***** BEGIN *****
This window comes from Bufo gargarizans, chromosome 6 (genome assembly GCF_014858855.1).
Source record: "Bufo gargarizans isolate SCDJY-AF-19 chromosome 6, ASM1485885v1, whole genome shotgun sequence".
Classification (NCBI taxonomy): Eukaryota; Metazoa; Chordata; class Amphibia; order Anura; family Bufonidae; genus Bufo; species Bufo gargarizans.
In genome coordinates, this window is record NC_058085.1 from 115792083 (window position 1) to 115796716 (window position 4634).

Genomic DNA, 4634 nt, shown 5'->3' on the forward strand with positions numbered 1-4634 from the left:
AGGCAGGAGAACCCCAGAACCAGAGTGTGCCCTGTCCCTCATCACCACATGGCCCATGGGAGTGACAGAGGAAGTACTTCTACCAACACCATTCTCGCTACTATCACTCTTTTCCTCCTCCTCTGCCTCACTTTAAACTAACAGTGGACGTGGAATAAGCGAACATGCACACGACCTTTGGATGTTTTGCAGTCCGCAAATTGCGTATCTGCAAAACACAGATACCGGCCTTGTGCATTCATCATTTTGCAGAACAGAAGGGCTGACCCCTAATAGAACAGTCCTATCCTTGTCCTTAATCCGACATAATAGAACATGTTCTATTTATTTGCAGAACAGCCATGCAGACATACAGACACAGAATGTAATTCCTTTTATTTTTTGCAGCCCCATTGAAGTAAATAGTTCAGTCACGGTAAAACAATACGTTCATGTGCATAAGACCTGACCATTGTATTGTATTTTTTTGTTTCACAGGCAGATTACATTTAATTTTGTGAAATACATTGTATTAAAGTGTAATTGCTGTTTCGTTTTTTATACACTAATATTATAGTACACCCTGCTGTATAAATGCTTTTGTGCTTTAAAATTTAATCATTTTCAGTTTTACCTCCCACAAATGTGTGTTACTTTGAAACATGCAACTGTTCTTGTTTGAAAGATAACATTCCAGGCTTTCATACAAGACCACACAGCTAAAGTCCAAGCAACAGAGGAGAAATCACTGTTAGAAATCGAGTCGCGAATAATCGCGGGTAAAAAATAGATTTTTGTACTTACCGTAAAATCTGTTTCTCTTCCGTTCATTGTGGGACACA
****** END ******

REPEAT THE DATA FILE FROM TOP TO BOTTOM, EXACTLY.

This window comes from Bufo gargarizans, chromosome 6 (genome assembly GCF_014858855.1).
Source record: "Bufo gargarizans isolate SCDJY-AF-19 chromosome 6, ASM1485885v1, whole genome shotgun sequence".
Classification (NCBI taxonomy): Eukaryota; Metazoa; Chordata; class Amphibia; order Anura; family Bufonidae; genus Bufo; species Bufo gargarizans.
In genome coordinates, this window is record NC_058085.1 from 115792083 (window position 1) to 115796716 (window position 4634).

Genomic DNA, 4634 nt, shown 5'->3' on the forward strand with positions numbered 1-4634 from the left:
AGGCAGGAGAACCCCAGAACCAGAGTGTGCCCTGTCCCTCATCACCACATGGCCCATGGGAGTGACAGAGGAAGTACTTCTACCAACACCATTCTCGCTACTATCACTCTTTTCCTCCTCCTCTGCCTCACTTTAAACTAACAGTGGACGTGGAATAAGCGAACATGCACACGACCTTTGGATGTTTTGCAGTCCGCAAATTGCGTATCTGCAAAACACAGATACCGGCCTTGTGCATTCATCATTTTGCAGAACAGAAGGGCTGACCCCTAATAGAACAGTCCTATCCTTGTCCTTAATCCGACATAATAGAACATGTTCTATTTATTTGCAGAACAGCCATGCAGACATACAGACACAGAATGTAATTCCTTTTATTTTTTGCAGCCCCATTGAAGTAAATAGTTCAGTCACGGTAAAACAATACGTTCATGTGCATAAGACCTGACCATTGTATTGTATTTTTTTGTTTCACAGGCAGATTACATTTAATTTTGTGAAATACATTGTATTAAAGTGTAATTGCTGTTTCGTTTTTTATACACTAATATTATAGTACACCCTGCTGTATAAATGCTTTTGTGCTTTAAAATTTAATCATTTTCAGTTTTACCTCCCACAAATGTGTGTTACTTTGAAACATGCAACTGTTCTTGTTTGAAAGATAACATTCCAGGCTTTCATACAAGACCACACAGCTAAAGTCCAAGCAACAGAGGAGAAATCACTGTTAGAAATCGAGTCGCGAATAATCGCGGGTAAAAAATAGATTTTTGTACTTACCGTAAAATCTGTTTCTCTTCCGTTCATTGTGGGACACA